The actress is currently filming the BBC One and Paramount Global thriller The West of Ireland woman in the wall, about the horrors of Ireland’s Magdalene Laundries. She stars alongside Daryl McCormack who is enjoying a good run Good luck to you, Leo Grande And bad sisters, She is also nominated for this year’s BAFTA EE Rising Star Award. six-parter created by Joe Murtagh (american animal) and starring Harry Wootliff, who directed Wilson in the feature true things, and Rachna Suri (bastard son and the devil himself,

McCormack plays Tambe and Wilson says her story is “one of the women living in the village, and there’s a murder, which basically unravels the whole past.”

She describes it as a “wild, weird, unusual piece of the night with a great cast—and we’re almost finished.” As we know, there are a lot of demands for content “and it’s exhausting,” she says.

However, she has tasked herself with a different set of projects for stage and screen that will put her in challenging environments and scenarios. “Next year is going to be choosing things that ultimately may not be really popular, but they are things that are more interesting and challenging to me.”

Wilson also presented me with a challenge: that I should audition for the role of one of the hundred people who came with him. other woman, “Honestly, you should,” she urges.

I could have entered Stage Left as Block No. 62, joking. This man’s name is Marty “but come as 62,” she says, more than amused by the idea of ​​such a lark.

Mud, Glorious Mud!

Heike Merker, nominated by both BAFTA and Oscar for her hair and make-up designs All Quiet on the Western FrontShe has a wry expression on her face as she grapples with the fact that I want to discuss clay art.

“I get dragged into this a lot,” I say by way of explanation. “By my Keeshond and Shiba Inu dogs,” I quickly add.

Netflix invited me to an early theater screening last summer of director Edward Berger’s retelling of Erich Maria Remarque’s story about German conscripts thrown into the inferno of bloody warfare in WWI.

It was one of those small, basement rooms in Soho that made over a huge screen so that every scrawny, wounded face was clearly visible.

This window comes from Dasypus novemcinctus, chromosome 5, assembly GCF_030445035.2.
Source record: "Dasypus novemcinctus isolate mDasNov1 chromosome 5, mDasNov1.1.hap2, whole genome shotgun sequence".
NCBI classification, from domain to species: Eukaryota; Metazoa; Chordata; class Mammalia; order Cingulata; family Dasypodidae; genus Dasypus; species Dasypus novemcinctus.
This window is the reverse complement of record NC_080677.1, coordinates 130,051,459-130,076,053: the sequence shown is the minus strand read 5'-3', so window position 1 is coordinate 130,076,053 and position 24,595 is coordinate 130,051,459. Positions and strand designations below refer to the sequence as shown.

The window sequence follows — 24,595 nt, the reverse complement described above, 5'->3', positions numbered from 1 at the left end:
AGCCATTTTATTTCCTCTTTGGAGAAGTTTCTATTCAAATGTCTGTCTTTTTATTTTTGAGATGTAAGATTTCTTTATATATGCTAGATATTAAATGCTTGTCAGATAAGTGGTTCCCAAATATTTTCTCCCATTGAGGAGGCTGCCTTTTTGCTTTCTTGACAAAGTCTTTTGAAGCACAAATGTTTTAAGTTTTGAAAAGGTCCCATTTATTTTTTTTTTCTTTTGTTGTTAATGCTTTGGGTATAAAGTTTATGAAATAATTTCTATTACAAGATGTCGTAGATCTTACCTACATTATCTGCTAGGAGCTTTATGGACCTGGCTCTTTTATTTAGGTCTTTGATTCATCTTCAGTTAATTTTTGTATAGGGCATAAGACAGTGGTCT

Then more recently, a senior Netflix executive joked that there were so many different types of mud made by Merker to apply to the faces of soldiers fighting in the trenches, that they had enough time to announce “I love mud.” Must have a T-shirt.

This kind of dirt my dogs have no trouble finding on the rocks along the Hackney Marshes and Hastings coast in East Sussex has long been a factor in my life.

Yes, Mercer agrees. “I have a dog too and I know exactly what you’re talking about.” His dog is a cockapoo.

The difference however is that for film “You can’t use real clay. It has to be makeup clay so you can put it on the skin”, pointing out the danger of using real material when you have no clue what it is. What could be hidden in it? I think of rats and insects and, well, you know.

“You have mud, you have blood, you have different textures on the battlefield,” Merker explains as we discuss the many varieties involved.

“I was on a mission to do all soil types,” noted Merker as she cataloged her rainbow of soils. “Light tan, beige, yellow, and then it went into a green and then a light brown, medium brown, dark brown, and then a dark brown. A black, of course.

Is it thick or thin slop that you’ll need to plaster the tired soldiers’ faces? “Sometimes it can be a diluted version, if you can imagine when your dog is making a mess,” says Merker.

There was a touch of the real stuff with particles of gray clay from the Dead Sea. “It’s like a powder. It’s clear and we mix it with other ingredients.”

Then there are packages with macadamia powder, mocha powder… “We started experimenting and the whole thing was like a painting. We had our palette.

Kryolan, the professional makeup company, supplied the pigments and other necessary ingredients, and they mixed vats of scorching dirt.

“I think the makeup helped our actors understand how terrifying the battle was,” she says.

Her favorite on set was Felix Kammerer, who plays Paul, the young man we follow. “I had to make him look tired, all kinds of expressions, all kinds of filth. When the entire face of the elephant is covered, the elephant’s skin gets wet with mud,” says Merker.

Extra precautions had to be taken as the battlefield scenes were shot first. “We weren’t at the beginning of the movie where they’re at school and they have to freshen up afterwards, so you have to take care of their skin.”

She and her team made sure the cast had hot showers and hot towels after long days in the trenches.

Sure, it must have been easier to do the hair design and make-up for the previous film, crazy rich asian, “We shot in Singapore and Malaysia. The humidity in there, wow,” she says.

Mud is good.